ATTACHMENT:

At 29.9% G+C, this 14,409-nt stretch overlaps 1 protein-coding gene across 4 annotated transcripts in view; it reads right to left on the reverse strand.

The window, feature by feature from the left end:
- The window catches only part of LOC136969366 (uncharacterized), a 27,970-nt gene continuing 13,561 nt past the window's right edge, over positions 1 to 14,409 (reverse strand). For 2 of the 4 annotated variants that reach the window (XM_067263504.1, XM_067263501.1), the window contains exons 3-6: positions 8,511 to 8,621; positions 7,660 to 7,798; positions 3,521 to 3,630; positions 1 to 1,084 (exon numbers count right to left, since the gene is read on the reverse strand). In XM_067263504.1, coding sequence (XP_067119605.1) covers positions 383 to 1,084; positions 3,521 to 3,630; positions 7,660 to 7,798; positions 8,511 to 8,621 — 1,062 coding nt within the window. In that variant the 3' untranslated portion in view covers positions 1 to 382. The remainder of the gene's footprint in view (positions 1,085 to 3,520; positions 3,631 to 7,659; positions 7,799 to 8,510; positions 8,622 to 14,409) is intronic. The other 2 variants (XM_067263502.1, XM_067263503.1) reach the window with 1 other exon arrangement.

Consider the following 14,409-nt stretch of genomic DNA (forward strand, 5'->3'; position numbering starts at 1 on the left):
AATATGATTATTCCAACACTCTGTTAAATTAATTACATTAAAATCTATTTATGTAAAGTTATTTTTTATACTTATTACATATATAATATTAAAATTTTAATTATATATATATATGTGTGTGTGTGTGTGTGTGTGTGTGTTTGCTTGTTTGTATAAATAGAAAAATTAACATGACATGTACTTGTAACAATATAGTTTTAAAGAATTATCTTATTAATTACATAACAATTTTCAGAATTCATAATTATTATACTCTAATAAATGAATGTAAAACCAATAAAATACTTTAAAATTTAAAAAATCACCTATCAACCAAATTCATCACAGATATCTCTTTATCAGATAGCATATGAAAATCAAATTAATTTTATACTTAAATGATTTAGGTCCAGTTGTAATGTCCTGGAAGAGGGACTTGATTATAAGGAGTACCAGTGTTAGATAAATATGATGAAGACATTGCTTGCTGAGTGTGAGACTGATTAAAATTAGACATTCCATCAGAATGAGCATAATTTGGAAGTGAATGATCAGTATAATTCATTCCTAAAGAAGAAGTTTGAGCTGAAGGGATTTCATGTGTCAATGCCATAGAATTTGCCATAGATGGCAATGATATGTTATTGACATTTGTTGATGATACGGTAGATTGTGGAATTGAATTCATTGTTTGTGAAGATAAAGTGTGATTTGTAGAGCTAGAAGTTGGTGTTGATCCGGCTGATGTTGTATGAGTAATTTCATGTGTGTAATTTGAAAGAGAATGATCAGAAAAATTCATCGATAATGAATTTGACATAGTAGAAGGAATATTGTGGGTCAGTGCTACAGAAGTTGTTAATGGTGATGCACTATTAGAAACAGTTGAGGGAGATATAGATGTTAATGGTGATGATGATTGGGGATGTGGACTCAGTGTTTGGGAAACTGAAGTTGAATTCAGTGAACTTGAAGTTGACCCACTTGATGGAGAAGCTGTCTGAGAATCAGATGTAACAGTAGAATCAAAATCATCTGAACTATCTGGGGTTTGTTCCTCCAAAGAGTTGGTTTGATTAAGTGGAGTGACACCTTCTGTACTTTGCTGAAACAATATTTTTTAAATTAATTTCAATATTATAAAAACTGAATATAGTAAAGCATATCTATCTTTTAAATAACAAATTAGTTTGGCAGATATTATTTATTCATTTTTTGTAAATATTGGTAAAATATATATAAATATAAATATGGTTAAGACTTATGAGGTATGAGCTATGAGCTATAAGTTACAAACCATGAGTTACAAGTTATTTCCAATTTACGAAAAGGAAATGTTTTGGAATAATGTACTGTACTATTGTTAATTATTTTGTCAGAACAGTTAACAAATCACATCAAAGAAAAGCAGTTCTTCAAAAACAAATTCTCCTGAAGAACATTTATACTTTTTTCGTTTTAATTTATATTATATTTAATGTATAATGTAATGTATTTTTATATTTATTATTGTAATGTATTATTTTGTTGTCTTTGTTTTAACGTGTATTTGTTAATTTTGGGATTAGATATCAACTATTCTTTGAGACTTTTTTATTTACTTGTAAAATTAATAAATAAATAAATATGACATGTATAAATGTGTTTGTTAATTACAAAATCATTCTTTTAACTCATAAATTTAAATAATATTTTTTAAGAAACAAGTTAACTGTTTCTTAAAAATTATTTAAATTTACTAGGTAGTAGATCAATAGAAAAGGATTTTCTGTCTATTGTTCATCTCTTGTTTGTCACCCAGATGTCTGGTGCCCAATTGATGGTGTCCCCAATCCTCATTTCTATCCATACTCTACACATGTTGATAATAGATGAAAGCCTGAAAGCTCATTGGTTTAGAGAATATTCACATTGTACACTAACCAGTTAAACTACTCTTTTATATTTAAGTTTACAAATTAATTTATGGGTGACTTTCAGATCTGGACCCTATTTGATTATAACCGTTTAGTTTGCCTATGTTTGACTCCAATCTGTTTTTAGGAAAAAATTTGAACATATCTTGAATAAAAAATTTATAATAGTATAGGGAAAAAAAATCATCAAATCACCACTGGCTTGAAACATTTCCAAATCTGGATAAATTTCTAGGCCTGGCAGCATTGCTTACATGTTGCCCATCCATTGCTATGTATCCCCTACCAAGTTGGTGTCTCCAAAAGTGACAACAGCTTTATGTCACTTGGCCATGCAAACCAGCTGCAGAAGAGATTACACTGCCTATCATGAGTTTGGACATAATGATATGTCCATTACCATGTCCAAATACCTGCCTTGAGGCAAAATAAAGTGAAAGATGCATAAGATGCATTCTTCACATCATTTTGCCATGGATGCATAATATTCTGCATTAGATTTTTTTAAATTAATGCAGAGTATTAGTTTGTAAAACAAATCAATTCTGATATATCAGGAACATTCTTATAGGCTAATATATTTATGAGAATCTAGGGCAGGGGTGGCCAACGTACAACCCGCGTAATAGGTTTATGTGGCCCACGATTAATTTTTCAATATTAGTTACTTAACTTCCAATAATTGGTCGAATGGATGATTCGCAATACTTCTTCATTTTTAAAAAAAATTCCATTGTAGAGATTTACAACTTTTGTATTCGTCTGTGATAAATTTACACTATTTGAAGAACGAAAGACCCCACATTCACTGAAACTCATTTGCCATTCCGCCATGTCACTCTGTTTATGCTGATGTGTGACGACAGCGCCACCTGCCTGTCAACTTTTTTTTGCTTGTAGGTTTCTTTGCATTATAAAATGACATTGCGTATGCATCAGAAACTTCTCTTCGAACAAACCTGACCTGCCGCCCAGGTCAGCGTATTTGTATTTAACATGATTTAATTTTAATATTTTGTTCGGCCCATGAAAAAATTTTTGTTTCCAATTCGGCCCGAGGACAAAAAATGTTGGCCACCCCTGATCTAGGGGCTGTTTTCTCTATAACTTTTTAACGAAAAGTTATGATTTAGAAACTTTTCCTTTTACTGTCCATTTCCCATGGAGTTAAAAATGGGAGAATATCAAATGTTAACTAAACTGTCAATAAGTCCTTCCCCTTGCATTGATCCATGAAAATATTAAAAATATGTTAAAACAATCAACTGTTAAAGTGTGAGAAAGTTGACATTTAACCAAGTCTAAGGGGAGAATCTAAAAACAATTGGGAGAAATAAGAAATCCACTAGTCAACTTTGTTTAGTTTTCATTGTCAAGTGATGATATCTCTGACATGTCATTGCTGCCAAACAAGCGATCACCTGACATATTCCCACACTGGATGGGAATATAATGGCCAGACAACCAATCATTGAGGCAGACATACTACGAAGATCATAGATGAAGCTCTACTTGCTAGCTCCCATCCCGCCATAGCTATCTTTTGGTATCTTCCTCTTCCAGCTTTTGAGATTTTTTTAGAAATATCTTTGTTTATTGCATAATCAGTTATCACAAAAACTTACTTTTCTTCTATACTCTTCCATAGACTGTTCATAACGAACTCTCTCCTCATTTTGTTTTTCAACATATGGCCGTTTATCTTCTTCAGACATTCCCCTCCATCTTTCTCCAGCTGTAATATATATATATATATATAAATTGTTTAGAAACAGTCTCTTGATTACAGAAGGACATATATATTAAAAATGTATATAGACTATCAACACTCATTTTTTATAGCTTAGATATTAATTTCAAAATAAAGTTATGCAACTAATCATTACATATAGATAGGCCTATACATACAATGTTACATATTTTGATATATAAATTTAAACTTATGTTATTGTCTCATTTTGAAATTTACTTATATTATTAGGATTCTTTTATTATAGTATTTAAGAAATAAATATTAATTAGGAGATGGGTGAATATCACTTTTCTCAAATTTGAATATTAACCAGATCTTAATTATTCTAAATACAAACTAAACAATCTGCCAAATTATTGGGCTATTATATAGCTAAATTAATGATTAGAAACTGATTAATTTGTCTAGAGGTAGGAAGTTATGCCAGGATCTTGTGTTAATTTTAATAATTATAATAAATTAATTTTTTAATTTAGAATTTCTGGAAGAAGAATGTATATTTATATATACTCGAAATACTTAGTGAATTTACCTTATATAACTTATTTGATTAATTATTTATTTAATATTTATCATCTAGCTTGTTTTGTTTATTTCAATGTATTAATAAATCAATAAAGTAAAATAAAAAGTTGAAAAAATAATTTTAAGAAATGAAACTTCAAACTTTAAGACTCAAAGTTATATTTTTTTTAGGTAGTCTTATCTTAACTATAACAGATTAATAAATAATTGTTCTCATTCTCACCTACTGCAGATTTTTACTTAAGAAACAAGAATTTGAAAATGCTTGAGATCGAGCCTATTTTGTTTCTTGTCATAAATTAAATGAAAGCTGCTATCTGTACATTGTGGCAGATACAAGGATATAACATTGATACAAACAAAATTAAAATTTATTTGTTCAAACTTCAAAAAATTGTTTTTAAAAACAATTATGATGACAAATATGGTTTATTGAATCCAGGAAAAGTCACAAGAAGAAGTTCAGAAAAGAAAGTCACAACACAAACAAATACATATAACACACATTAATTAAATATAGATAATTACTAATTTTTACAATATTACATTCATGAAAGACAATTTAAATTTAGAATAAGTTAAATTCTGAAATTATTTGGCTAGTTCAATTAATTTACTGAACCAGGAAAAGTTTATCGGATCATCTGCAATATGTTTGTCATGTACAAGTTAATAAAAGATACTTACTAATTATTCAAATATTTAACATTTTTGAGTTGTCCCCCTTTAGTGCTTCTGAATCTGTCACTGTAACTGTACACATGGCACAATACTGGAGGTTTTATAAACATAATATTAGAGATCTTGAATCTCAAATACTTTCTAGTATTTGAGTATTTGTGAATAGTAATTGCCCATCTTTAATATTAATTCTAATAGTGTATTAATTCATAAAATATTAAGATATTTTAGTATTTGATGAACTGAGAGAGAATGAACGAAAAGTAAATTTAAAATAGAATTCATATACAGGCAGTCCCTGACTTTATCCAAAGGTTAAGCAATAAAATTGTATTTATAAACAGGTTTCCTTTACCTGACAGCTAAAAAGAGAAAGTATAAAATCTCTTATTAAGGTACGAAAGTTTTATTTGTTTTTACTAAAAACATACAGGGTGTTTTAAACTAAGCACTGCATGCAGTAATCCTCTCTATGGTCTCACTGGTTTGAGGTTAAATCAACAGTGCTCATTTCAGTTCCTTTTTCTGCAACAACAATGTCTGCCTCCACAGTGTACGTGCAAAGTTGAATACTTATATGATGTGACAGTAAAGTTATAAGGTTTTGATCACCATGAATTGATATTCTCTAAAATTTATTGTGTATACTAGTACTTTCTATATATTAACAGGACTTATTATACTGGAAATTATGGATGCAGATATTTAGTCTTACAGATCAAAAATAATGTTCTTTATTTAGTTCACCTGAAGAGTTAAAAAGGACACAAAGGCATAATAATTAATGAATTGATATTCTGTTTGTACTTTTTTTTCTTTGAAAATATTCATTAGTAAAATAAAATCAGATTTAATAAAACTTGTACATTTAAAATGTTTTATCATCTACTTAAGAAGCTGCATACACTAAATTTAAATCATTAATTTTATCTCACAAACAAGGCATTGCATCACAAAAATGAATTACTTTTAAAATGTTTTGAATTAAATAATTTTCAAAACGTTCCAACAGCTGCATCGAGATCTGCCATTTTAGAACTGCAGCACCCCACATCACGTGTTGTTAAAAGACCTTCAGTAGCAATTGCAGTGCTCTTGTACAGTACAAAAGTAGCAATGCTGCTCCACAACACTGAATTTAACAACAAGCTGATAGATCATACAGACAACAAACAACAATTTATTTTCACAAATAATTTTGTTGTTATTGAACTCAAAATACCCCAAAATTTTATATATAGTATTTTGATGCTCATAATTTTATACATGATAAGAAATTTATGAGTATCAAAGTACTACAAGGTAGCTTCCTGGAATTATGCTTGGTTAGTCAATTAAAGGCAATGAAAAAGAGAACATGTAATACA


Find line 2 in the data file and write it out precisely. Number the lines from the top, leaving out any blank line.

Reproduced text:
The window, feature by feature from the left end: